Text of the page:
How are the interfaces configured (single nic - vif - same subnet or routed)
Assuming flexvol on an aggregate - how many spindles and of what disk type?
External disk shelf? What type?
Is this the only workload on the aggregate or is it shared with other applications / processes?
During your IOMeter test - how about profiling the system workload a little with:> sysstat -x 1
This should give us an impression of what you're working with and general performance on the box. It's worth dumping some of the sysstat output here for people to look at.
NB - relating to the flow control issue - my understanding is that unless specified, the default flow control is set to advertise at full however, the operational flow control varies on an number of factors (autonegotiation etc). ifstat should give this value.
Are there separate aggregates on different loops here (i.e. more disk other than the 1xds14 mk2 sata?) I'm seeing more IOPS than I actually expected and there is some iSCSI activity running in parallel. Assuming dual parity plus 1 spare = 11 data disks, I would be happy if the SATA shelf was pulling 1000 iops. Sysstat is displaying over 2000 iops at times without stressing the disk at all. Large cache hit plus low disk utilisation would lead me to expect low latency rather than the results you've been seeing. It's only chucking out 15MB per second. Hmmm.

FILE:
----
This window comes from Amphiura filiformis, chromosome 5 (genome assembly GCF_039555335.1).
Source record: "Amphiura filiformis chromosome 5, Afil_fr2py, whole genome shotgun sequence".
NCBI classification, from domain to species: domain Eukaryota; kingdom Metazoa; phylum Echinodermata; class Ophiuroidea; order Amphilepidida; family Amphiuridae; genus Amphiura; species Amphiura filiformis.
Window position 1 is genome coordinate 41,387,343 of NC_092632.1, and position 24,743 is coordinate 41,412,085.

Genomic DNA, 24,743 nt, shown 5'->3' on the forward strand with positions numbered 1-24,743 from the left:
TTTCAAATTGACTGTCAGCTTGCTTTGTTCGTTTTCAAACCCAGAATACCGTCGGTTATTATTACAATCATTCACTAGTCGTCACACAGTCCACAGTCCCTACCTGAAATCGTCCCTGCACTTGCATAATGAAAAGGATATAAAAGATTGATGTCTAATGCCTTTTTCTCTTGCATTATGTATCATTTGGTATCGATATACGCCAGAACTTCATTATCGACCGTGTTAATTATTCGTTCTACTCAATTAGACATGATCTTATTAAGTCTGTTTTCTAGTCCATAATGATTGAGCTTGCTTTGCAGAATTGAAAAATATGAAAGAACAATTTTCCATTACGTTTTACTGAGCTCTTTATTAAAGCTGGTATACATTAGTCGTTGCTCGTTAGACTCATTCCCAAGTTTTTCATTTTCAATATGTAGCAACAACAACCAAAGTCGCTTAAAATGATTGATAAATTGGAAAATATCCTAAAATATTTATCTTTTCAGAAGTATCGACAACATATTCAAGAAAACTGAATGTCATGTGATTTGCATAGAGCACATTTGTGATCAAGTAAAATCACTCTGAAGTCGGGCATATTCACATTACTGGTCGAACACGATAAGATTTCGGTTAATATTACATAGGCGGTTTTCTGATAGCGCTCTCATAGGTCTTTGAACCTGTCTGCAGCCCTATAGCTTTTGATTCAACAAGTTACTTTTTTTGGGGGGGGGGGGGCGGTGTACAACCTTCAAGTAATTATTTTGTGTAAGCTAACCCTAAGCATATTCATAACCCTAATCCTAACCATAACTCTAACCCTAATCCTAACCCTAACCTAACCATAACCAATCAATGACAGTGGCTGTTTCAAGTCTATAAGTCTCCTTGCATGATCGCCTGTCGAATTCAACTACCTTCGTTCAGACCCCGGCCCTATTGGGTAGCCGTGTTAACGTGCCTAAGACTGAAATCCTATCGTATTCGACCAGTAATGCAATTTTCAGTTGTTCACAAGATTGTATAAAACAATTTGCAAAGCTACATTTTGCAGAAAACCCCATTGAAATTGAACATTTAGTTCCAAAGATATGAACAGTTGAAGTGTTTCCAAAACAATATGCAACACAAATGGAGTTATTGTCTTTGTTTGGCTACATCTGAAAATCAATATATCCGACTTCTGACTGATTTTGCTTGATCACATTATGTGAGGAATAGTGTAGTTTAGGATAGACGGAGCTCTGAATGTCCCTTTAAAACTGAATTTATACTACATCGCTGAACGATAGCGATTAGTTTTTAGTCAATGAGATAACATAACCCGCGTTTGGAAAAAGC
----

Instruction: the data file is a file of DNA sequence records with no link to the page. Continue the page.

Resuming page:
If I were at the console, my next step would be:
* sysconfig -r (to check the raid config)
* ifconfig -a (for interface setup)
* vif status (check vif status - surprise)
* ifstat -a (looking for errors)
I would also be interested in the routing. I know you've mentioned that the traffic should be same subnet / non routed but I always like to take a look: To make sense - if you're running multiple vlans etc - you'll need to identify which one the CIFS traffic is supposed to be served on. * route -sn
If you're happy to share this info, stick it in notepad and append it to the thread.
I'd spend some time in Performance Advisor as well....one of my default first places to go for performance issues (as covers CPU, interfaces, disks, volumes, aggregates, etc.). You can get all this stuff via stats/statit but Performance Advisor is just much easier to wander through when you don't know exactly what you're looking for.
Also, can you temporarily license NFS and see if any difference? Basically just trying to think of a way to take a variable out of the picture... (i.e. the CIFS protocol and focus on network/backend disks/etc.)